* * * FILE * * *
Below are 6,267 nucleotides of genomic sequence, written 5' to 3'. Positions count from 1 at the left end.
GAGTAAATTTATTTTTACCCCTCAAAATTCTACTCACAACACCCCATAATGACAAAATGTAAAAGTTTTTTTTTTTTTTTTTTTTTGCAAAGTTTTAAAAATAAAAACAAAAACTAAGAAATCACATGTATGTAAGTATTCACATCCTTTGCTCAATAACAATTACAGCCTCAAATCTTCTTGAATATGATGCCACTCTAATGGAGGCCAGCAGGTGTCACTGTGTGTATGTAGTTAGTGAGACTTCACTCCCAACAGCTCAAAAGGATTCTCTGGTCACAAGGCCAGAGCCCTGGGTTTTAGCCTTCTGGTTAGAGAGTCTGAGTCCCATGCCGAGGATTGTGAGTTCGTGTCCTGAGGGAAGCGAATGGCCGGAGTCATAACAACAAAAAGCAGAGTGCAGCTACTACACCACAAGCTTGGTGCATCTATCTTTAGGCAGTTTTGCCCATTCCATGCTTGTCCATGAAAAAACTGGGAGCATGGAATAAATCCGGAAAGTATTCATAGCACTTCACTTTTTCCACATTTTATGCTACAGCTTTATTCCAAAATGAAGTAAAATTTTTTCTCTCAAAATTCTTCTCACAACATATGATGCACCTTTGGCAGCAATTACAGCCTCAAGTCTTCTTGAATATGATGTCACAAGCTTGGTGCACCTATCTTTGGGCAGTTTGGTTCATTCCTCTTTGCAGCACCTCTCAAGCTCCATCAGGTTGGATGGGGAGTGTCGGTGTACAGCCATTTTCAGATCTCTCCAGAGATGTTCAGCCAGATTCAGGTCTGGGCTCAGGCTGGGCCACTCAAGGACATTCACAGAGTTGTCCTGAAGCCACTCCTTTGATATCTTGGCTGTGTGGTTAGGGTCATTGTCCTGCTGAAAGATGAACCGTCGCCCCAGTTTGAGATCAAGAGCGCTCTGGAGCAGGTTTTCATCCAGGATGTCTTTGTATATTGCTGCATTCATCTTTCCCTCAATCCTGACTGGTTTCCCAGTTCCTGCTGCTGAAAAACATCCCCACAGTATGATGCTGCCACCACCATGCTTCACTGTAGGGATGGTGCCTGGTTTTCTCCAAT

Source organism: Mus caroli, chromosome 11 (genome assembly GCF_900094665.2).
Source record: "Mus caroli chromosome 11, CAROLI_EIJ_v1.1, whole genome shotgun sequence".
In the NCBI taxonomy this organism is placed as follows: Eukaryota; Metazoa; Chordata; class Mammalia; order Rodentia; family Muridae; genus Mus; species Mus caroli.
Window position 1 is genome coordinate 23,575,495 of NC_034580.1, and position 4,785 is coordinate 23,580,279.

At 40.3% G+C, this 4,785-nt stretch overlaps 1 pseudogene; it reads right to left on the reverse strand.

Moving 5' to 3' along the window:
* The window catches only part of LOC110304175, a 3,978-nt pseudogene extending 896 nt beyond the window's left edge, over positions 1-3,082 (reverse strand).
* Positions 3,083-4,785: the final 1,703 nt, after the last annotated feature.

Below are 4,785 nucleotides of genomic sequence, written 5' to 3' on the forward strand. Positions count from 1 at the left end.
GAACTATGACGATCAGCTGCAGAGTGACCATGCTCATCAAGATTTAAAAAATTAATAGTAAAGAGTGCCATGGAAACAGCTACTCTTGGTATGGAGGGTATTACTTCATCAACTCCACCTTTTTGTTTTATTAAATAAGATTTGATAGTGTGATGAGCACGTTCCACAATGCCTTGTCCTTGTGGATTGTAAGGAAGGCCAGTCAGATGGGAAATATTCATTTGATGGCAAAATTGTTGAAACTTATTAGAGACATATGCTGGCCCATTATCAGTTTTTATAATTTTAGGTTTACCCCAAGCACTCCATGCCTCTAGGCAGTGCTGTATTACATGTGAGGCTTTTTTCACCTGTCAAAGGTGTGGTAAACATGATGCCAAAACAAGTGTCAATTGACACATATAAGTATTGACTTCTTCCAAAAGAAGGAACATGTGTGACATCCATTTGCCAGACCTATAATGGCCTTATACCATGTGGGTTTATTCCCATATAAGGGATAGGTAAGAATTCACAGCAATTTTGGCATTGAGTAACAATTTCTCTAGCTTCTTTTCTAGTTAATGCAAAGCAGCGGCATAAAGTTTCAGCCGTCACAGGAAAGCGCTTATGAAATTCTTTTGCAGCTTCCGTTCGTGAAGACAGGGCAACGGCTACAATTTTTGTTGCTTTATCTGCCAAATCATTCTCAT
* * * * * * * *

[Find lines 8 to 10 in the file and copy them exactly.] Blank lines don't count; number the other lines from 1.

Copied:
Moving 5' to 3' along the window:
* The window catches only part of LOC110304175, a 3,978-nt pseudogene extending 896 nt beyond the window's left edge, over positions 1-3,082 (reverse strand).
* Positions 3,083-4,785: the final 1,703 nt, after the last annotated feature.